Great Expectations By Charles Dickens Chapters 10-12

"Oh, yes, yes!" cried Camilla, whose fermenting feelings appeared to rise from her legs to her bosom. "It's all very true! It's a weakness to be so affectionate, but I can't help it. No doubt my health would be much better if it was otherwise, still I wouldn't change my disposition if I could. It's the cause of much suffering, but it's a consolation to know I posses it, when I wake up in the night." Here another burst of feeling.

Miss Havisham and I had never stopped all this time, but kept going round and round the room: now, brushing against the skirts of the visitors: now, giving them the whole length of the dismal chamber.

"There's Matthew!" said Camilla. "Never mixing with any natural ties, never coming here to see how Miss Havisham is! I have taken to the sofa with my staylace cut, and have lain there hours, insensible, with my head over the side, and my hair all down, and my feet I don't know where — "

("Much higher than your head, my love," said Mr. Camilla.)

"I have gone off into that state, hours and hours, on account of Matthew's strange and inexplicable conduct, and nobody has thanked me."

"Really I must say I should think not!" interposed the grave lady.

"You see, my dear," added Miss Sarah Pocket (a blandly vicious personage), "the question to put to yourself is, who did you expect to thank you, my love?"

"Without expecting any thanks, or anything of the sort," resumed Camilla, "I have remained in that state, hours and hours, and Raymond is a witness of the extent to which I have choked, and what the total inefficacy of ginger has been, and I have been heard at the pianoforte-tuner's across the street, where the poor mistaken children have even supposed it to be pigeons cooing at a distance-and now to be told — ." Here Camilla put her hand to her throat, and began to be quite chemical as to the formation of new combinations there.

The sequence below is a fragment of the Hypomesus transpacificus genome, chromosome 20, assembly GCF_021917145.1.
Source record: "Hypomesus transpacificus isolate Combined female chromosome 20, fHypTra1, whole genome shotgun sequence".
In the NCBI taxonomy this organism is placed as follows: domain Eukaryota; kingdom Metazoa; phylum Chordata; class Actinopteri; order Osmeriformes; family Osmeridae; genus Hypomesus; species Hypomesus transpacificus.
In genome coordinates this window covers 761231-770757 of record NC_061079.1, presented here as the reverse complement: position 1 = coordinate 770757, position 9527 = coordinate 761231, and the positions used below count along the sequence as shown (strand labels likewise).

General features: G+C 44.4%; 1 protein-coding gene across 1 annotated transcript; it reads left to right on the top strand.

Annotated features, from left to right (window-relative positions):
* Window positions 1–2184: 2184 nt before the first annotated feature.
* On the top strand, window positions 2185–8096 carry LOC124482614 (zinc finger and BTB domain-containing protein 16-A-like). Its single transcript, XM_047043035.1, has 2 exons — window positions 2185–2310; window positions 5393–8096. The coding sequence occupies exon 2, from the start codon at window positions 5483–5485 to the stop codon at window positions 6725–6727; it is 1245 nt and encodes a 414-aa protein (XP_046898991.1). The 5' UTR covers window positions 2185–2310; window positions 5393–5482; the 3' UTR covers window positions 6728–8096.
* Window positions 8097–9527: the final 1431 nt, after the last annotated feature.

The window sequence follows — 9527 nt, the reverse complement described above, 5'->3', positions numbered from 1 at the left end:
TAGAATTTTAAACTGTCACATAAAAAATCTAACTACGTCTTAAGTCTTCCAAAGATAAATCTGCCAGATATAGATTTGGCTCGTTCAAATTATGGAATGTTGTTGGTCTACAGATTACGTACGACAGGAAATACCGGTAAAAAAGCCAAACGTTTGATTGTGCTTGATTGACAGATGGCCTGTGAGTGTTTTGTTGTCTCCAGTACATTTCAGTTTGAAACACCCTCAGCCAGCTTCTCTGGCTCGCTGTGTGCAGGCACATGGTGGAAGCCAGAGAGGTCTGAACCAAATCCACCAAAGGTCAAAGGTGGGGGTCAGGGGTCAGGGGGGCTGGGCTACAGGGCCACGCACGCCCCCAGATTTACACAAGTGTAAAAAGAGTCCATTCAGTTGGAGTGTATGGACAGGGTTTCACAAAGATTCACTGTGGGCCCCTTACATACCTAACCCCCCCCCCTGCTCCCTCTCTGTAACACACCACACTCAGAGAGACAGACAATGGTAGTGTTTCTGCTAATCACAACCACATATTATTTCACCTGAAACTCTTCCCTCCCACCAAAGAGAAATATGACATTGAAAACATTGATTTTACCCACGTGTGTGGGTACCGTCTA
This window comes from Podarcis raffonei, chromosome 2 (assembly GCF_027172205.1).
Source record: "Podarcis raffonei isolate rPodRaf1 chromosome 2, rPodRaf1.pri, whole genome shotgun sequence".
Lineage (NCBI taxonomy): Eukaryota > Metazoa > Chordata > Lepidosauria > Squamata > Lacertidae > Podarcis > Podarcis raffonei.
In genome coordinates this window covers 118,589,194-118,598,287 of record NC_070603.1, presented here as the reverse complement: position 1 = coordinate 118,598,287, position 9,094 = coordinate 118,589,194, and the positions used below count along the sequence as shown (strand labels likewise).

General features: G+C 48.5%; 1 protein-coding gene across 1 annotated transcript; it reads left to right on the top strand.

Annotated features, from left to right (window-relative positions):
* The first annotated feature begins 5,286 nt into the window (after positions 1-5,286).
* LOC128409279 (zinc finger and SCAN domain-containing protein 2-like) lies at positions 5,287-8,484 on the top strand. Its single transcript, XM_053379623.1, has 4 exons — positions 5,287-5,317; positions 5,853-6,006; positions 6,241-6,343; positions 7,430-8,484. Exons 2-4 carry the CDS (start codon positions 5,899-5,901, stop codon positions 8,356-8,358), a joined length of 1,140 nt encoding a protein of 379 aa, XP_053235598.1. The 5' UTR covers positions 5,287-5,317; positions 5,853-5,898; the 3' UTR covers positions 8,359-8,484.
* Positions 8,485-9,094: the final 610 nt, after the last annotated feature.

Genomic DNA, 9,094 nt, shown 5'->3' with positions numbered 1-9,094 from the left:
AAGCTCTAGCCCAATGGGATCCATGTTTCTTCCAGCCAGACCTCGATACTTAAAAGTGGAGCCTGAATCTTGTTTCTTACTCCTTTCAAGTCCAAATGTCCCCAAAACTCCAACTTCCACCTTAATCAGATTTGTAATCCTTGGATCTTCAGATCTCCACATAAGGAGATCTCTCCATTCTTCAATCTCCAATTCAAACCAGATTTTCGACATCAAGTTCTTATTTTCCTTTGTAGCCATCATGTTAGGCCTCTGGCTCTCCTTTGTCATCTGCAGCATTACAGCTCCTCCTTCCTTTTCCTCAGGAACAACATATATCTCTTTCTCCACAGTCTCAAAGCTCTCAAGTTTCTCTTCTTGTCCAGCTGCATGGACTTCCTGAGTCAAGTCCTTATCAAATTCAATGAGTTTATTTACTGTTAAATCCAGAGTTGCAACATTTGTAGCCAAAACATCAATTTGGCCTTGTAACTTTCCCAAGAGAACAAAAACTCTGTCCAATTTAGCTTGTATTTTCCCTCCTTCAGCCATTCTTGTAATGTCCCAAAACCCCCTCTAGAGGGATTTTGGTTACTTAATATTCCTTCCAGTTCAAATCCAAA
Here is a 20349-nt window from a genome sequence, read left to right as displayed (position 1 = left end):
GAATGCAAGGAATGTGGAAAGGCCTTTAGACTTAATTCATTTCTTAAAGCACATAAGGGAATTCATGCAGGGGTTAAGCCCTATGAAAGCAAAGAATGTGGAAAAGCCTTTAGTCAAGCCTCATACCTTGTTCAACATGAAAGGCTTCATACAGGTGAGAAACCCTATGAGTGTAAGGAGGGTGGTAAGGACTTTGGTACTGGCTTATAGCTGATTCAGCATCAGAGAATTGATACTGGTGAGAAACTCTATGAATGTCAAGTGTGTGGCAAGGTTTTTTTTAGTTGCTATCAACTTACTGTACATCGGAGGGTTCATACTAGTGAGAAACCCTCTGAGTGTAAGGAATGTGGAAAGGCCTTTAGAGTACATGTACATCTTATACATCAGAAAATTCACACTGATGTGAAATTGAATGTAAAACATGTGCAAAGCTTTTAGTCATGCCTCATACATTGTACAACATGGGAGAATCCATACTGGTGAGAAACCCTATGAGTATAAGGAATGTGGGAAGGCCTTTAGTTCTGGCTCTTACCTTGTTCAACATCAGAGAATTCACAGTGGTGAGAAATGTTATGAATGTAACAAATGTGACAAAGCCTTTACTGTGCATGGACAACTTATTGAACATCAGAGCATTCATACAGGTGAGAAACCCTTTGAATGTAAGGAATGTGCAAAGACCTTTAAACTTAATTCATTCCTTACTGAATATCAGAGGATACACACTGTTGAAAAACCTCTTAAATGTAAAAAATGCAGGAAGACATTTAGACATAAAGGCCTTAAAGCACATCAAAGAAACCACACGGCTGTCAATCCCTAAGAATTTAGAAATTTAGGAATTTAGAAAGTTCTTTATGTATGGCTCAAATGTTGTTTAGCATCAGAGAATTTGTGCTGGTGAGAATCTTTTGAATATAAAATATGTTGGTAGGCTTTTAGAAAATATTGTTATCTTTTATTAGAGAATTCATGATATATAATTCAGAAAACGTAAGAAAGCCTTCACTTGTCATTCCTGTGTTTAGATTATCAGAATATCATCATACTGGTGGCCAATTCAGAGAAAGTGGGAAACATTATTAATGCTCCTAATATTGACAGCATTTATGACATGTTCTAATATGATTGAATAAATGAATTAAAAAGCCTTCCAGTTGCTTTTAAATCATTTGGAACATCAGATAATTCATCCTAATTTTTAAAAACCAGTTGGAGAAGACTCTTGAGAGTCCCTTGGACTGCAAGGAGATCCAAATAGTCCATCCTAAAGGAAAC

When this same Matthew was mentioned, Miss Havisham stopped me and herself, and stood looking at the speaker. This change had a great influence in bringing Camilla's chemistry to a sudden end.

"Matthew will come and see me at last," said Miss Havisham, sternly, "when I am laid on that table. That will be his place — there," striking the table with her stick, "at my head! And yours will be there! And your husband's there! And Sarah Pocket's there! And Georgiana's there! Now you all know where to take your stations when you come to feast upon me. And now go!"

At the mention of each name, she had struck the table with her stick in a new place. She now said, "Walk me, walk me!" and we went on again.

"I suppose there's nothing to be done," exclaimed Camilla, "but comply and depart. It's something to have seen the object of one's love and duty, for even so short a time. I shall think of it with a melancholy satisfaction when I wake up in the night. I wish Matthew could have that comfort, but he sets it at defiance. I am determined not to make a display of my feelings, but it's very hard to be told one wants to feast on one's relations — as if one was a Giant — and to be told to go. The bare idea!"

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